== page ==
By now I am sure you can see why we are excited about today’s announcement. I encourage public sector geospatial users to have a look at what is available on the DPS including in the following data and services categories:

  1. Space-enabled / satellite communication and broadcasting;
  2. Geospatial and Remote Sensing;
  3. Unmanned Autonomous Vehicles (UAVs); and
  4. Upstream Services (professional consulting services only, relating to launch or manufacture capabilities).

Equally if you are a company who has products or services that would fit within any of the above categories (and odds on if you are from a company and have got this far into this blog then you probably do) get in touch with CCS and sign up to the DPS which will help potential public sector buyers to find you and your services more easily. 

My personal reflections of the development of the DPS

Hopefully by now I have sold you on why the DPS is a good thing, and as soon as you get to the end of this blog you will be off to go and explore what it has to offer. However just before you do that I wanted to briefly share my personal reflections on the process that we in the Geospatial Commission and Crown Commercial Services have been through in creating the DPS. 

I am on the commercial fast stream, and working in the Geospatial Commission was my first posting. I was new to geospatial and to the Civil Service last September and therefore leading on this work on behalf of the Geospatial Commission and working with domain experts in the Crown Commercial Service and wider public sector was both daunting and exciting.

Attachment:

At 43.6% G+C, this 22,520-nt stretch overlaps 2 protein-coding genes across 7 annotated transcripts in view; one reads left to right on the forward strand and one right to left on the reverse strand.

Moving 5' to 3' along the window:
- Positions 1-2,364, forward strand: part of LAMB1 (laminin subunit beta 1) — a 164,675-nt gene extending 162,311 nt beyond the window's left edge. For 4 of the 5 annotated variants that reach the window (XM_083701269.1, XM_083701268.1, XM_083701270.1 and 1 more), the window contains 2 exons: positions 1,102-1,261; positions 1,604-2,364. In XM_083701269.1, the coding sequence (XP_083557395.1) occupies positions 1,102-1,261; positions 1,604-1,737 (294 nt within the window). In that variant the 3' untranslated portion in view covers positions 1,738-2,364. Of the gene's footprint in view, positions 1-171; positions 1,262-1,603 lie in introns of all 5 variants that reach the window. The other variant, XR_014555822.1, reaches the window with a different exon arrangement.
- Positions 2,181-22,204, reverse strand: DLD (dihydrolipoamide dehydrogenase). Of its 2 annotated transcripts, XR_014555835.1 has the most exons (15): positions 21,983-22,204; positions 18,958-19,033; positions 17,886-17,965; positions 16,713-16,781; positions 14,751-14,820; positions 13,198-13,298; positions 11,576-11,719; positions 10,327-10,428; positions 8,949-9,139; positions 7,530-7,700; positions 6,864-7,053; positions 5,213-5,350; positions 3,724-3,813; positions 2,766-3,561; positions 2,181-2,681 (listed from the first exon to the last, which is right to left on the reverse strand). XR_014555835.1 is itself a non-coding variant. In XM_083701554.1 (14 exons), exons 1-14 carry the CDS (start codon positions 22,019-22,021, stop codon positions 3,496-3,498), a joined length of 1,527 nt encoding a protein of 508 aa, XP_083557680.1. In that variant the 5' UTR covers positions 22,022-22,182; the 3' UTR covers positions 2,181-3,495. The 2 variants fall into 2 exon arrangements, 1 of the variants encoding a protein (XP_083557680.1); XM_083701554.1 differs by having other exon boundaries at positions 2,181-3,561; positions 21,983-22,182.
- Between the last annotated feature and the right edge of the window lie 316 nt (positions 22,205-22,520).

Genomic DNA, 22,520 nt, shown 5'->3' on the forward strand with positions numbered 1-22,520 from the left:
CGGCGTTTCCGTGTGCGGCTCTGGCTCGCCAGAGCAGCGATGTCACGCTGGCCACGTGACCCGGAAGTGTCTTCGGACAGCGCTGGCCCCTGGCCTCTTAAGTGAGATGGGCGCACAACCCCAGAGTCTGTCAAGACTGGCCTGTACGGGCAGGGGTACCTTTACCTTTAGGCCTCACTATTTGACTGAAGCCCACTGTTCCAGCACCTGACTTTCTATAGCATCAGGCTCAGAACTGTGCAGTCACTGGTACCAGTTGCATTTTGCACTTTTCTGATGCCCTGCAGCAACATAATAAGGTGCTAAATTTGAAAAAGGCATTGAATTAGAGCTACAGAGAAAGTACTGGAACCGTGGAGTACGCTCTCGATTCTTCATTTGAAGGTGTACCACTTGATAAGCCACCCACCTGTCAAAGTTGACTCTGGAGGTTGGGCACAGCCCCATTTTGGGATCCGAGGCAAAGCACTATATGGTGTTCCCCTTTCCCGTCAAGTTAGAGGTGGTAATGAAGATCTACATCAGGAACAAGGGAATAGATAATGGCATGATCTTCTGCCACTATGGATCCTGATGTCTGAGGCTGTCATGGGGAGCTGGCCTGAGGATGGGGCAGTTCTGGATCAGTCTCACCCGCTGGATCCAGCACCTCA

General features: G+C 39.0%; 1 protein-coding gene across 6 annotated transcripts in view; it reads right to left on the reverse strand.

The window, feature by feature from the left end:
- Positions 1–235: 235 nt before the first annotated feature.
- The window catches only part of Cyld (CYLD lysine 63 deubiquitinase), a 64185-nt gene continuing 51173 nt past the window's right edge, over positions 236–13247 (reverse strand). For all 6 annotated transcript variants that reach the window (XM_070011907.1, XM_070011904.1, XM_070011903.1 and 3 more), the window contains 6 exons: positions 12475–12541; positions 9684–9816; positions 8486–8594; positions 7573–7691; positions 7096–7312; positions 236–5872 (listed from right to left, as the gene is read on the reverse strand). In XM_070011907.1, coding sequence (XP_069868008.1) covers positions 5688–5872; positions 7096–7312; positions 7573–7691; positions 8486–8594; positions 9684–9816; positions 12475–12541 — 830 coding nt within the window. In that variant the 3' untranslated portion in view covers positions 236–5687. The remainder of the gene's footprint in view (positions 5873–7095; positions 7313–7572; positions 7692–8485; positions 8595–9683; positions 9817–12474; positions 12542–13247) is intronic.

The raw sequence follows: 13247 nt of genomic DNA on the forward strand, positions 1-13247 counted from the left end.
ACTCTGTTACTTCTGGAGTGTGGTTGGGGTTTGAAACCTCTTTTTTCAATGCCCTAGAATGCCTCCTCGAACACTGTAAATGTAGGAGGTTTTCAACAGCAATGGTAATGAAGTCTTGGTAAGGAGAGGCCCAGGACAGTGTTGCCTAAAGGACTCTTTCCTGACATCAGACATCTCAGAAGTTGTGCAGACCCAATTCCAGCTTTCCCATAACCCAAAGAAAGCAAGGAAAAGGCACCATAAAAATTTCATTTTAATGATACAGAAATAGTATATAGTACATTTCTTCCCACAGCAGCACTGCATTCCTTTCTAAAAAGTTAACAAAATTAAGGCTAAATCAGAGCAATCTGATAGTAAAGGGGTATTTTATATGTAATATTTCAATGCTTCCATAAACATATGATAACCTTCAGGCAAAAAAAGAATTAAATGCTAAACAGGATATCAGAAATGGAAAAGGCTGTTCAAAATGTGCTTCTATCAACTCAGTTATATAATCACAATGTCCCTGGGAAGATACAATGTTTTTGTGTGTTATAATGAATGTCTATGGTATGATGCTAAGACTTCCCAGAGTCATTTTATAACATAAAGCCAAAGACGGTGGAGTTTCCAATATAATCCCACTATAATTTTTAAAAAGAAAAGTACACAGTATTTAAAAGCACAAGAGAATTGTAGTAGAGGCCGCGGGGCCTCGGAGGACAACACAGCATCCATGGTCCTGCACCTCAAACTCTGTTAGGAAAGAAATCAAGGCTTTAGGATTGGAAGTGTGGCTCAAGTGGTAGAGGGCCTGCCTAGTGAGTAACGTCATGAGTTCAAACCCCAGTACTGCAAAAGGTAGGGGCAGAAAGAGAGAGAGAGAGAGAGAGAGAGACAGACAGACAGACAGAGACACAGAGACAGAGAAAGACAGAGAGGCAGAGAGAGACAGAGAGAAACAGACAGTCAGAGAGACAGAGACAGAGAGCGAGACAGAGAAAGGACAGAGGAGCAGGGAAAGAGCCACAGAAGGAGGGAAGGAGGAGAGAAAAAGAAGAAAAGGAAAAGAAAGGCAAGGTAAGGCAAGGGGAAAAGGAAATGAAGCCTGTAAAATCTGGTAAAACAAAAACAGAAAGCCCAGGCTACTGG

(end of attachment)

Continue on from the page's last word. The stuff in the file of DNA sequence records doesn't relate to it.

However, I should not have worried, as one of the key aspects of developing the DPS, and my personal highlights has been speaking with the end users and suppliers. We ran a range of engagement sessions between the public sector buyers and the market. These were all held virtually, which we were worried would perhaps limit the level of engagement. However, once we all overcame the usual ‘you’re on mute’ and ‘my camera is broken’ issues, the sessions were extremely successful and the amount of engagement from all attendees was incredible. I learnt so much, and everyone I spoke with was so supportive and excited about the creation of the DPS, they were really happy to share their time and expertise with me.

As someone new to the geospatial and space ecosystem when I started this role, I was blown away by both the innovation and passion both within the public sector and supplier market. There are critical and knotty issues across the public sector that space-enabled and geospatial data and services can provide new insight on. Equally there are cool products and services out there in the market that we may not come across without these engagement sessions. 

I am confident that through the creation of the DPS we will bring buyers and suppliers together to realise the opportunities that are offered by geospatial data to make a real and positive difference to people’s lives. As I reach the end of my posting with the Geospatial Commission I am really proud to have been a part of this, and I am excited to see what it enables now that it has gone live.